I can also work on knowledge base articles, white papers, guest posts, and anything else you need. 

I look forward to hearing from you, Paul.


You can see from this that I have tried to stand out from most other cover letters, and it worked. We're signing the contract today.

Last edited @ Jun 6, 11:02AM EDT.
Jun 6, 10:32AM EDT0

Do you work seven days a week?

Jun 6, 9:43AM EDT0

No, I work Monday to Friday and take weekends off. I typically bill around 3-4 hours a day (the rest of the time is admin, management, seeking out new work, client comms etc.)

It's vital for freelancers to have a good work / life balance. Working from home means it's easy to let those boundaries slip, and that can lead to burnout. 

I wrote about the importance of developing a daily routine here.

Jun 6, 9:56AM EDT0

Do you do any creative type writing?

Jun 6, 7:50AM EDT0

I think most writing is "creative" in one way or another, but if you mean fiction specifically, then no. I think it's much harder to get noticed or earn decent money as a fiction writer (not that those are the only reasons for doing it of course!)

It's also a completely different route to market - writing a book, self-publishing, promotion, Amazon, Kindle etc. Those are not skills I am very strong in, so I tend to stick to what I know.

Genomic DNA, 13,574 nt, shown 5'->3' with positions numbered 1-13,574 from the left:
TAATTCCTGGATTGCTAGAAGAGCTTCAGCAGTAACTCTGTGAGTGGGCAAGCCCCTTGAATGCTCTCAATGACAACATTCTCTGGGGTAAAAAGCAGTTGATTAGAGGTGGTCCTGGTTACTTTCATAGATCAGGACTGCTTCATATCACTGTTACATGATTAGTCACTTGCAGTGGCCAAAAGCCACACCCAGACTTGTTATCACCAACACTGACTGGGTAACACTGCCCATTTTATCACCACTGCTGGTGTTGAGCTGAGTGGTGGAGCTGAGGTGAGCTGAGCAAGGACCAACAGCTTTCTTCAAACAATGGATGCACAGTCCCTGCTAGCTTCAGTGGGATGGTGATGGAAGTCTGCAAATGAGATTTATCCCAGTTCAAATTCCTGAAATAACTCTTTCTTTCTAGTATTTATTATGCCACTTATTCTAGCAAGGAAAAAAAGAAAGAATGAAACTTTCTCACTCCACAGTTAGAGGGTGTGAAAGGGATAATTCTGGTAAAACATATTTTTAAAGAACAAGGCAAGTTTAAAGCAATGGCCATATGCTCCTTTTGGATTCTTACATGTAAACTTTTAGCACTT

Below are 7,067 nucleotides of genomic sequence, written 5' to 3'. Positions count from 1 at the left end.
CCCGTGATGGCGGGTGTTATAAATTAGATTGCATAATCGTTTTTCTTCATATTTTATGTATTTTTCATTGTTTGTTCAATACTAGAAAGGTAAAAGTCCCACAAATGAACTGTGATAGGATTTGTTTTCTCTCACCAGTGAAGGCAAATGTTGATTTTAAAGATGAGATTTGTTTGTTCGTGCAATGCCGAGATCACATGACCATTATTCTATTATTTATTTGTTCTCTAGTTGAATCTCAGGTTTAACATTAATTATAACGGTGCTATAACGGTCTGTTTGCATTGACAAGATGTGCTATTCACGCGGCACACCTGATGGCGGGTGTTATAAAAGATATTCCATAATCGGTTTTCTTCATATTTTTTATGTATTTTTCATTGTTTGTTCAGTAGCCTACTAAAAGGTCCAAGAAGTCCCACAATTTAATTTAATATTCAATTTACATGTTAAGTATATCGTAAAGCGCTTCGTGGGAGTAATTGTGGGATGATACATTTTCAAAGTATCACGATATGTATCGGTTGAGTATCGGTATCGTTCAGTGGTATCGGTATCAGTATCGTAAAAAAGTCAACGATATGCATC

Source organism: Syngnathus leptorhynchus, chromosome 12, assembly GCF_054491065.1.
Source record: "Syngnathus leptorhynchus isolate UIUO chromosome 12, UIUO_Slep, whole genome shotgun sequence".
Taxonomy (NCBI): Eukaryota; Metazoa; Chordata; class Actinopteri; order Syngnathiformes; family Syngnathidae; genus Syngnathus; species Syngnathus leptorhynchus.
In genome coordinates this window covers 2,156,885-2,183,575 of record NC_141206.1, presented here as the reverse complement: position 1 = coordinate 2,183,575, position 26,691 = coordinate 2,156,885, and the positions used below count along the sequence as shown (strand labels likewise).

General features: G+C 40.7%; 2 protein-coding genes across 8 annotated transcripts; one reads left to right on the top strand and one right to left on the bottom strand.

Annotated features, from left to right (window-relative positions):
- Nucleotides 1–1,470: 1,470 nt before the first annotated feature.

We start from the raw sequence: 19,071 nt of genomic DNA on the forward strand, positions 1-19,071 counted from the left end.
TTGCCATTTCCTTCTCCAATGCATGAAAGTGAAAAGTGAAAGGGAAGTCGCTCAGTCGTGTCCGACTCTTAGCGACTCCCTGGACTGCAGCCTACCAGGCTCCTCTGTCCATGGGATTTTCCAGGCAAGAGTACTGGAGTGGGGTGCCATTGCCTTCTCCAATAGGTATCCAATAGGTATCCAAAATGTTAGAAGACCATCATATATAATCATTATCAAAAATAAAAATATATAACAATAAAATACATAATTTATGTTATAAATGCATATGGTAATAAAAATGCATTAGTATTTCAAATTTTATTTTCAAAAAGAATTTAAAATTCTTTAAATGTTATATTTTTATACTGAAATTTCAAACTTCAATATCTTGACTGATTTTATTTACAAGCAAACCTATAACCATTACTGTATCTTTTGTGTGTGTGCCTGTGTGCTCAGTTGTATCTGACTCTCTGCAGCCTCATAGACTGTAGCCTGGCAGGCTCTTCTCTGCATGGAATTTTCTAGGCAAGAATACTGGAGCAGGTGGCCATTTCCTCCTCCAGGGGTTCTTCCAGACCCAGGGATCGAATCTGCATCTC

Jun 6, 8:38AM EDT0

Whose writing style do you admire or emulate?

Jun 6, 6:40AM EDT0

It's people like Tim Ferriss (he is excellent at using context and examples to explain points), Neil Patel, who writes extraordinarily insightful posts, Malcolm Gladwell, Jon Ronson, and others of that ilk.

When it comes to emulating a style, I try to write to whatever the style a client prefers - some want very straightforward, to the point copy, others want inclusive copy, others want lengthy explanations, others want humor and a tongue-in-cheek approach.

My natural style is:

  • Have an overall plan for where you want the piece to go.
  • Use descriptive headings and short paras that cover one or two points each.
  • use bullet lists, numbered lists, and formatting to break up the copy.
  • Use plenty of white space.
  • Speak to the reader directly - I use a lot of second-person in my copy.
  • I prefer active over passive tense.
  • Keep copy accessible, inclusive, and friendly.

That approach seems to work for most of the writing I do.

Jun 6, 8:36AM EDT0

Can you imagine yourself doing erotic writing?

Jun 6, 6:31AM EDT0

You mean bring out the salacious side of pivot tables, the heavy breathing involved in data analysis, or the forbidden fruit of project management? 

In all seriousness, it's just not my genre. I know what I am good at writing, and what I am not. Erotic writing most definitely falls into the second category!